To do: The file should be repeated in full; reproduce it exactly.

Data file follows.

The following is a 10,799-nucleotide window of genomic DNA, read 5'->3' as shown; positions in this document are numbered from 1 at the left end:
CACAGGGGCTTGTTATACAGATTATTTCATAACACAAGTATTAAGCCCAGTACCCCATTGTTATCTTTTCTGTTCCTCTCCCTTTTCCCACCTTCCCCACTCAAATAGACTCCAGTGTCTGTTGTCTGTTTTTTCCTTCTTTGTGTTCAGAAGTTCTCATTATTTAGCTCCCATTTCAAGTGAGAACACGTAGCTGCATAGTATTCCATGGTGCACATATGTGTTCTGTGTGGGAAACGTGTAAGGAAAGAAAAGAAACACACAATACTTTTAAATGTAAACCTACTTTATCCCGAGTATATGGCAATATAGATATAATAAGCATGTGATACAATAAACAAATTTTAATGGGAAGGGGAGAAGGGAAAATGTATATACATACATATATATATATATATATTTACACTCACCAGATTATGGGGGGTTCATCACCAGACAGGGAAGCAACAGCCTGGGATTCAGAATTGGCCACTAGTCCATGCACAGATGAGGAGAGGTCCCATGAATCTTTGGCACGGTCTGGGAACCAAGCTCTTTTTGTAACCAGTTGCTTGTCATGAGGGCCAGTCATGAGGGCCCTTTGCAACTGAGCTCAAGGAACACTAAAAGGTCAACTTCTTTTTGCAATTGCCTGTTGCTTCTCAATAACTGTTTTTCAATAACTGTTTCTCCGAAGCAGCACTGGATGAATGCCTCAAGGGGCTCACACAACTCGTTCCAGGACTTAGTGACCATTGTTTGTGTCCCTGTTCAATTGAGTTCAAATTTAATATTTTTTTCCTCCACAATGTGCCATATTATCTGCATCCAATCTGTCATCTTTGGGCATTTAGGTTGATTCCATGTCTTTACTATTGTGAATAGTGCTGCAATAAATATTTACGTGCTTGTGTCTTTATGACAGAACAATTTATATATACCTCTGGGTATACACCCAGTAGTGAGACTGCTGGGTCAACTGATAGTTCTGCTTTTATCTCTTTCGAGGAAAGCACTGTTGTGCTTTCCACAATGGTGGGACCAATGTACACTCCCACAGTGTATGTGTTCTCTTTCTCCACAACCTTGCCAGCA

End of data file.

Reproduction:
The following is a 10,799-nucleotide window of genomic DNA, read 5'->3' as shown; positions in this document are numbered from 1 at the left end:
CACAGGGGCTTGTTATACAGATTATTTCATAACACAAGTATTAAGCCCAGTACCCCATTGTTATCTTTTCTGTTCCTCTCCCTTTTCCCACCTTCCCCACTCAAATAGACTCCAGTGTCTGTTGTCTGTTTTTTCCTTCTTTGTGTTCAGAAGTTCTCATTATTTAGCTCCCATTTCAAGTGAGAACACGTAGCTGCATAGTATTCCATGGTGCACATATGTGTTCTGTGTGGGAAACGTGTAAGGAAAGAAAAGAAACACACAATACTTTTAAATGTAAACCTACTTTATCCCGAGTATATGGCAATATAGATATAATAAGCATGTGATACAATAAACAAATTTTAATGGGAAGGGGAGAAGGGAAAATGTATATACATACATATATATATATATATATTTACACTCACCAGATTATGGGGGGTTCATCACCAGACAGGGAAGCAACAGCCTGGGATTCAGAATTGGCCACTAGTCCATGCACAGATGAGGAGAGGTCCCATGAATCTTTGGCACGGTCTGGGAACCAAGCTCTTTTTGTAACCAGTTGCTTGTCATGAGGGCCAGTCATGAGGGCCCTTTGCAACTGAGCTCAAGGAACACTAAAAGGTCAACTTCTTTTTGCAATTGCCTGTTGCTTCTCAATAACTGTTTTTCAATAACTGTTTCTCCGAAGCAGCACTGGATGAATGCCTCAAGGGGCTCACACAACTCGTTCCAGGACTTAGTGACCATTGTTTGTGTCCCTGTTCAATTGAGTTCAAATTTAATATTTTTTTCCTCCACAATGTGCCATATTATCTGCATCCAATCTGTCATCTTTGGGCATTTAGGTTGATTCCATGTCTTTACTATTGTGAATAGTGCTGCAATAAATATTTACGTGCTTGTGTCTTTATGACAGAACAATTTATATATACCTCTGGGTATACACCCAGTAGTGAGACTGCTGGGTCAACTGATAGTTCTGCTTTTATCTCTTTCGAGGAAAGCACTGTTGTGCTTTCCACAATGGTGGGACCAATGTACACTCCCACAGTGTATGTGTTCTCTTTCTCCACAACCTTGCCAGCA